Doubts have been cast on the realities of mobile malware, with analysis of traffic showing a tiny amount of infections.
Presenting research at the Centre for Secure Information Technologies (CSIT) summit in Belfast, Patrick Traynor assistant professor school of computer science at Georgia Institute of Technology, said that analysis of three weeks worth of DNS traffic provided by a major US cellular provider showed the use of 380 unique devices (an average of 20-21 million devices per day) and 15 million unique domains visited.
His analysis found that the most downloaded malware was 'Fakedoc', 2,415 times on a mobile and 5,417 on all devices, which resulted in a 1111,000 of a per cent download rate.
“Quite simply, you are more likely to get hit by lightning than download mobile malware, the data does not support the extraordinary claims,” he said.
“There were no more than 219 and as few as 57 devices connecting to malicious domains a day, so an average of 166 out of the 20-21 million, this is a tiny number.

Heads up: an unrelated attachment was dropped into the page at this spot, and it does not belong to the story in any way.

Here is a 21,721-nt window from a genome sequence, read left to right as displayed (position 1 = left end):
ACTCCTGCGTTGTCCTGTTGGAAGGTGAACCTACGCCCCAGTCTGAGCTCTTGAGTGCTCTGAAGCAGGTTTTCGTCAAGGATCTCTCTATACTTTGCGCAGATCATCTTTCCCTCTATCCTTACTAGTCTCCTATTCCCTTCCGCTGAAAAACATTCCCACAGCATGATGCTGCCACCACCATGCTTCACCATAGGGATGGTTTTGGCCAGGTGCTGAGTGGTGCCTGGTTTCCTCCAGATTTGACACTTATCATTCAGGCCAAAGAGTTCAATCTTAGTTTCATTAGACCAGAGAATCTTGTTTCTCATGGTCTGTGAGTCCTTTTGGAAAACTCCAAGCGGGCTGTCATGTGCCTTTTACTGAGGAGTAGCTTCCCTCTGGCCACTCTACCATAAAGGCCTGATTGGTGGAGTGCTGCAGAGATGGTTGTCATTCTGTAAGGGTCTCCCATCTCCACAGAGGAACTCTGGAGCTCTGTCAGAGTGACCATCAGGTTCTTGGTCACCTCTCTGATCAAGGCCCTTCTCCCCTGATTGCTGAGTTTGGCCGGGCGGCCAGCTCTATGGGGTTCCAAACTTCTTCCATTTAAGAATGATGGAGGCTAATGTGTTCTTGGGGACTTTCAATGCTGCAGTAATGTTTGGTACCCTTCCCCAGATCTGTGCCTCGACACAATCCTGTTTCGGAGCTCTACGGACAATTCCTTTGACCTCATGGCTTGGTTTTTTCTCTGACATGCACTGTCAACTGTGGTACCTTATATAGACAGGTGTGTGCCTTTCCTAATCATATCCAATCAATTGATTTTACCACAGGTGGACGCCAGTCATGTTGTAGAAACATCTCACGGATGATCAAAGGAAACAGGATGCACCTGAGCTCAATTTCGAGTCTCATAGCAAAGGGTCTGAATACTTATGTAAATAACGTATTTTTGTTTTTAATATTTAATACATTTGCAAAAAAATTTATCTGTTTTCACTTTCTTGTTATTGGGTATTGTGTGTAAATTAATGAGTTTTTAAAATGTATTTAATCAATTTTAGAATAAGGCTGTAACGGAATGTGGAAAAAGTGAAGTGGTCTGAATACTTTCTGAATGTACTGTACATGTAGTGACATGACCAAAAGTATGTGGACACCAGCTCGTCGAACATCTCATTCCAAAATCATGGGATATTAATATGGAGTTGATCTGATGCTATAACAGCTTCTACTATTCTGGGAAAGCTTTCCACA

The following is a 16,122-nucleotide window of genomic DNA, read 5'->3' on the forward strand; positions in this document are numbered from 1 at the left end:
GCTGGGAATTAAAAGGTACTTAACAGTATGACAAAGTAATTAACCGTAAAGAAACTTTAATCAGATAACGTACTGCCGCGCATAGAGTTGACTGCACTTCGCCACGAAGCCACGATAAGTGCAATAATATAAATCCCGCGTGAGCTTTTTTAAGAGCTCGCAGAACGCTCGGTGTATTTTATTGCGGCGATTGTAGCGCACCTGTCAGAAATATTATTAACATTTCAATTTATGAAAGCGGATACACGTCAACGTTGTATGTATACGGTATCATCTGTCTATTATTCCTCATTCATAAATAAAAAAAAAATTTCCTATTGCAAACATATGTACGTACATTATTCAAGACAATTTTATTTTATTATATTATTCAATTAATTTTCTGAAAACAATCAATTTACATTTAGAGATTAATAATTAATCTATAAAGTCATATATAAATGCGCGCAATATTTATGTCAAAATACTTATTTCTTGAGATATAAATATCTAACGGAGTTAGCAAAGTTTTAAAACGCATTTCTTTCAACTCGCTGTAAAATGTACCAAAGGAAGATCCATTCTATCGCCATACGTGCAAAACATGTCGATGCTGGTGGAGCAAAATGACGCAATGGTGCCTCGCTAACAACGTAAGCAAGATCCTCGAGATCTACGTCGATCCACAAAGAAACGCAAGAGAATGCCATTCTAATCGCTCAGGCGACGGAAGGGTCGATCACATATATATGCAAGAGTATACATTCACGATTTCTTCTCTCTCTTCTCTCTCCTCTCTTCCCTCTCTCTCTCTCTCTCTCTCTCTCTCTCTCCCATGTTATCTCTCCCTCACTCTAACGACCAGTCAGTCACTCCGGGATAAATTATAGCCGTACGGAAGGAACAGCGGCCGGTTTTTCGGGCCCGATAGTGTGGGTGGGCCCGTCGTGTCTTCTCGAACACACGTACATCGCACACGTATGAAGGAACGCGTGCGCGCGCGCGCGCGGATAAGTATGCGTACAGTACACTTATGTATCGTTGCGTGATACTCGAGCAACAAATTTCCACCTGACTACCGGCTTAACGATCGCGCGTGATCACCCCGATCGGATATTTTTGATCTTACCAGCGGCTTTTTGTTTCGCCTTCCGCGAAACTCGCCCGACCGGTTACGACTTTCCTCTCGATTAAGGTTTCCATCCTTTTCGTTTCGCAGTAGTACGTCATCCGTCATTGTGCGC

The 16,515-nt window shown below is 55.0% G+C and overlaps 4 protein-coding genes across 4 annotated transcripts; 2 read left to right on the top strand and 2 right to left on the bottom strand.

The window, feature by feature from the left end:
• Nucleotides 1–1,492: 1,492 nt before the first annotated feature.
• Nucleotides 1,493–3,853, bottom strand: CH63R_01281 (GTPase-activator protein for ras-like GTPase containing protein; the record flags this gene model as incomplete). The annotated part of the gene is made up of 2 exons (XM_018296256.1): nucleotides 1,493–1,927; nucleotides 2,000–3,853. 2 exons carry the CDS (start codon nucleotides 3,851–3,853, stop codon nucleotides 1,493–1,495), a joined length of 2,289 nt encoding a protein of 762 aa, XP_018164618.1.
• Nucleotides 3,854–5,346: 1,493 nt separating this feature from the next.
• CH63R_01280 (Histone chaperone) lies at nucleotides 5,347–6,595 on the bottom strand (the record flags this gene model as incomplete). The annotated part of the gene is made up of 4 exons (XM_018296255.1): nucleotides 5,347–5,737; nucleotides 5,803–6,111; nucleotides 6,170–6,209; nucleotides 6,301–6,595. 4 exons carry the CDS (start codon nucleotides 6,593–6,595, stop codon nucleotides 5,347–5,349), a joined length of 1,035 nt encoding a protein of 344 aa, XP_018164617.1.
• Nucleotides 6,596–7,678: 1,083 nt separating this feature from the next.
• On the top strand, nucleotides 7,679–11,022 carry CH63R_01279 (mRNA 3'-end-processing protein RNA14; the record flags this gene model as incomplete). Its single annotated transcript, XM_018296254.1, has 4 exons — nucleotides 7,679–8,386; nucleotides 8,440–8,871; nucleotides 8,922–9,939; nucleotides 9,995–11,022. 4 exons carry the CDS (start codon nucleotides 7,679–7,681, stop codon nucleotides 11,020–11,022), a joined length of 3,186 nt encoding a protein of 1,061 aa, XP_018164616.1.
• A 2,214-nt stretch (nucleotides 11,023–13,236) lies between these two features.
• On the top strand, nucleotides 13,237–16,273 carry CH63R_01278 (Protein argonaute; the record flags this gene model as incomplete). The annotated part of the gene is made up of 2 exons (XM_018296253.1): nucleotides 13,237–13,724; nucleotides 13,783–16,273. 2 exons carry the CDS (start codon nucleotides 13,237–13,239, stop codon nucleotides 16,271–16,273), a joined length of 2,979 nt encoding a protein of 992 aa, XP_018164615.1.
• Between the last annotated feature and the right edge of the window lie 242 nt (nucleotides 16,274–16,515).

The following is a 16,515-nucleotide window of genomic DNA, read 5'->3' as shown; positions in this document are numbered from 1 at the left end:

“Last year we presented here and said that there had to be a measurement and have to see an increase, and we did it and we do believe that mobile malware exists for iOS and Android, but no-one is downloading it. Mobile malware is real but it is not all that it is built up to be, there are plenty of other problems in telephony that need to be resolved.”
In a question and answer panel later on, Traynor was asked about whether iOS or Android was safer, and whether there was malware specifically written for the different platforms, after he said that 'nothing is inherently safe for iOS' and 'you're not safer on iOS than an Android'.
He said: “It is a question that is difficult to answer, what is harmful and what is going on out there? Are iOS users more sophisticated – it is not true. From the network behaviour I have seen, they are no different from anyone else, but I see that no one is being infected anyway.”
A comment was made if it was time to create something before there was something to steal. Traynor said that attackers will write something that will be spotted, and asked whether this is mobile malware at all, calling it a 'moral grey area'.